Nationalist and Leinster Times. 29th
Death of Well Known Personality.
Carlow people were shocked and saddened
on Monday to hear of the untimely death in a Dublin hospital of one
of the town's most colourful personalities, Mr Terry O'Morain.
A Dublin man he came to Carlow in 1941 as
Health Inspector to Carlow County Council - a position he held up to
the time of his death.
Terry, who was aged 55, was renowned all
over Leinster as a most talented amateur actor and producer and was
a frequent adjudicator at Drama Festivals.
In 1945, he and a few friends founded
Carlow Little Theatre Society and from that time on his devotion to
this group never waned. He held every office within the Society and
was generally looked on as the person mainly responsible for its
many successes and achievements.
At Easter this year, the Society
celebrated its coming of age by re-staging with almost an entirely
different cast one of its earlier successes, Sean O'Casey's "The
Plough and the Stars".
One of the few people who remained from
the earlier production was Terry O'Morain as Fluther Good. This was
possibly his greatest role, in fact in the opinion of Ria Mooney,
the well-known Abbey producer, Terry was the best Fluther Good since
His acting was forceful and inventive and
he was a complete master of technique. He excelled in Irish plays
especially those about Dublin life and he was at his best in
Other notable roles of his included Joe
Keller in "All My Sons", Ben in "The Little Foxes", Dovetail in
"Home is the Hero" and Joxer in "Juno and the Paycock".
Another great interest in Terry's life
was Carlow Arts Council of which he was Secretary for many years and
was on the Executive Committee up to the time of his death.
He was head of the Welfare Section of
Carlow Civil Defence and was on the Carlow Old People's Committee.
He was Chairman of Carlow branch of the Irish Local Government
Officials Union and was in charge of the Field Ambulance section of
the Local Defence Force during World War 11. He continued as
Lieutenant with the F.C.A. until 1954.
A large number of Carlow people,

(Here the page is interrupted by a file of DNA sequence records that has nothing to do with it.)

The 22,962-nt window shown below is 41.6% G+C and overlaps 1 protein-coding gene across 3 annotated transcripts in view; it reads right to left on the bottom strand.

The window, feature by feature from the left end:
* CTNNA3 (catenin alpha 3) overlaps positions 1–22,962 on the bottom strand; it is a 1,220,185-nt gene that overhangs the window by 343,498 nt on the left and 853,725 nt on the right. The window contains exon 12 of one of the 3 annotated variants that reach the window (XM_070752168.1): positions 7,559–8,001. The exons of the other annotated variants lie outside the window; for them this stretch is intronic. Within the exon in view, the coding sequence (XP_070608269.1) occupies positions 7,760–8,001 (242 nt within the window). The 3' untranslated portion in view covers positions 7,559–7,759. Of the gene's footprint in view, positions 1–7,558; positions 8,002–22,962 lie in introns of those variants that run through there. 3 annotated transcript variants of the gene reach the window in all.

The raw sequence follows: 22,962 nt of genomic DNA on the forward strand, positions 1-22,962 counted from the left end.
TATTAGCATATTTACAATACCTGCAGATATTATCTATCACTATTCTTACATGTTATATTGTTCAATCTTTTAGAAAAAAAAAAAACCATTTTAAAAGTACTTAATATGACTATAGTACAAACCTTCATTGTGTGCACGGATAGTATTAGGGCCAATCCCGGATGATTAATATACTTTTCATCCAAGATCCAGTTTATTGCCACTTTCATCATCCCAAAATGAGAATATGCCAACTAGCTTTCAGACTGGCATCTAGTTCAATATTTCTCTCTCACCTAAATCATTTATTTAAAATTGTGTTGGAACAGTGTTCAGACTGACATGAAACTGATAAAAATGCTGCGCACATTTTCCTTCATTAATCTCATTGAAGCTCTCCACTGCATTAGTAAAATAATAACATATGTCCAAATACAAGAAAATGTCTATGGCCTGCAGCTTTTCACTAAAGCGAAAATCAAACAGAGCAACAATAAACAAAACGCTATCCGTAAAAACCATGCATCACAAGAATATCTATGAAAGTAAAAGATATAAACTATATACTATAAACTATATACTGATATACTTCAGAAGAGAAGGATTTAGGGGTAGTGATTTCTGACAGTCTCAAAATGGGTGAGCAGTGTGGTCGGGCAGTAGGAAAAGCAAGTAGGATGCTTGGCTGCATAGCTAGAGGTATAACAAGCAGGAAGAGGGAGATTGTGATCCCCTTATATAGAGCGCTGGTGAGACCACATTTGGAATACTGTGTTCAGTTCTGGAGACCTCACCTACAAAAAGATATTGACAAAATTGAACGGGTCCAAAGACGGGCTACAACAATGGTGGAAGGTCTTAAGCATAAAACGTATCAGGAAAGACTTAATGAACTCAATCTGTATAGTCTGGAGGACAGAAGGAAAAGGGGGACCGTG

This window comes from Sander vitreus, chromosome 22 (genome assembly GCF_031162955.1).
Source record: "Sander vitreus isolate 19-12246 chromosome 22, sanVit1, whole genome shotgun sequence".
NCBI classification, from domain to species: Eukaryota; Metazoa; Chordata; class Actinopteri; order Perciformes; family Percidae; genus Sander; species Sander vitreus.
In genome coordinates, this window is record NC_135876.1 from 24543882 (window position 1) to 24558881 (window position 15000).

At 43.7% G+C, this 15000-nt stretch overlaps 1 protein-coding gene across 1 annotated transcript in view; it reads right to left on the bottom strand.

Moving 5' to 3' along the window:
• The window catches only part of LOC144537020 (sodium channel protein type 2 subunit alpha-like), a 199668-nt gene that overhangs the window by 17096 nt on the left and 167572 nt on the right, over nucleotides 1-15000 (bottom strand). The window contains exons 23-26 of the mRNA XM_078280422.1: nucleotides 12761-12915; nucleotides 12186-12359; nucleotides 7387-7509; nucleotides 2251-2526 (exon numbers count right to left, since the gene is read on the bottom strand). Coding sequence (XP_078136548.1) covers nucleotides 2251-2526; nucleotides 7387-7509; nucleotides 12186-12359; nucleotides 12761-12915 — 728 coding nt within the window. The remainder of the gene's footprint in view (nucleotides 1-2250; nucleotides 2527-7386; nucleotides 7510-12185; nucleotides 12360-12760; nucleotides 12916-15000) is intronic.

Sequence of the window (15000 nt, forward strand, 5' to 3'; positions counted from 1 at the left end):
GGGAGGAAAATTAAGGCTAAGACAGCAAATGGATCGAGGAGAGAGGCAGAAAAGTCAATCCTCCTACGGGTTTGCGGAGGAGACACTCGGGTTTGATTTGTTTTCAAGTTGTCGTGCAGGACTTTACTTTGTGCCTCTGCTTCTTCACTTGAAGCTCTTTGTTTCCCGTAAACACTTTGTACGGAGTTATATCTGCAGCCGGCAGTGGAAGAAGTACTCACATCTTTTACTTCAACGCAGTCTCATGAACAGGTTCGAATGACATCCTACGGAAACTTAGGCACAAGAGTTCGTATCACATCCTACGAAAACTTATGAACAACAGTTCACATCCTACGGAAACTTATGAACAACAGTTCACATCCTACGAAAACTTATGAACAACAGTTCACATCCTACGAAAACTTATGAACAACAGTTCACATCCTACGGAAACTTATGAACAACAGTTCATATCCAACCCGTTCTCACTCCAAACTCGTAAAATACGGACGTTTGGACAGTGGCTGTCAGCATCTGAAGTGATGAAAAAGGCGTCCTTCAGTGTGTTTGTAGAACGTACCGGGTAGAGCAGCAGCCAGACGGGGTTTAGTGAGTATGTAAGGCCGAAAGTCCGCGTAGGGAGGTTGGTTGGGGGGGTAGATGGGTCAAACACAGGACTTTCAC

representing all sections of the community travelled to Dublin on
Tuesday for the removal of the remains and on Wednesday for the
funeral to Glasnevin Cemetery.
Terry is survived by his wife, Nancy,
sons Fergus, Niall and Rory, sister and daughter-in-law.
by Seamus O'Rourke, Editor of The
Nationalist and Leinster Times.
Terry O'Morain is dead. The hard reality
of that simple fact shocks us and its significance will take a long
time to permeate to the hearts of all who knew and loved him.
Is it possible that he will never again
make us laugh and cry as he did so many, many times in his Little
Theatre roles. We are shocked at the thought.
Terry was part of us - a part of Carlow,
even though it was his adopted town, and a very large part of its
He was a man who dreamed and who brought
many of his dreams to life.
As a founder member of Carlow Little
Theatre Society he brought to Carlow people a love of the Theatre.
As a lifelong active member he also helped to bring the best of
Irish theatre and world theatre within the reach of us all.
One of his most cherished dreams was to
"play Shakespeare in the people's park" -- "the stage is there" he
would say "and Shakespeare was written for the people -- they will
love it if only they get the chance".
Terry O' Morain was a young man.
His fifty-five years rested lightly on
his shoulders, and when he spoke, particularly of the things he
loved, his enthusiasm fired everyone – even those who thought some
of his dreams outrageously ambitious.
This quality of youth was particularly
noticeable when he was among young people. Few people called him
mister for long. He became simply "Terry" - but in doing so lost no
dignity, but rather gained in stature and personal appeal.
For as long as I knew him I never heard
him deprecate or talk small of anyone. He was too big for that, too
understanding, too conscious that all have faults - and he would be
the very last to say that he himself was perfect.
Terry was a man who "got involved" in the
best sense of the word. When he joined something or started it, he
stuck with it all the way. Ask any of his friends in the many
societies of which he was a member, but above all in the Little
All will remember with the deepest
affection his loyalty and enthusiasm, his wit and kindliness and his
life-long dedication to the arts.
May the God of all love and beauty take
him to His heart; may He console his family who were so justly proud
of him and may his memory long be honoured by the people of Carlow
to whom he gave so much.
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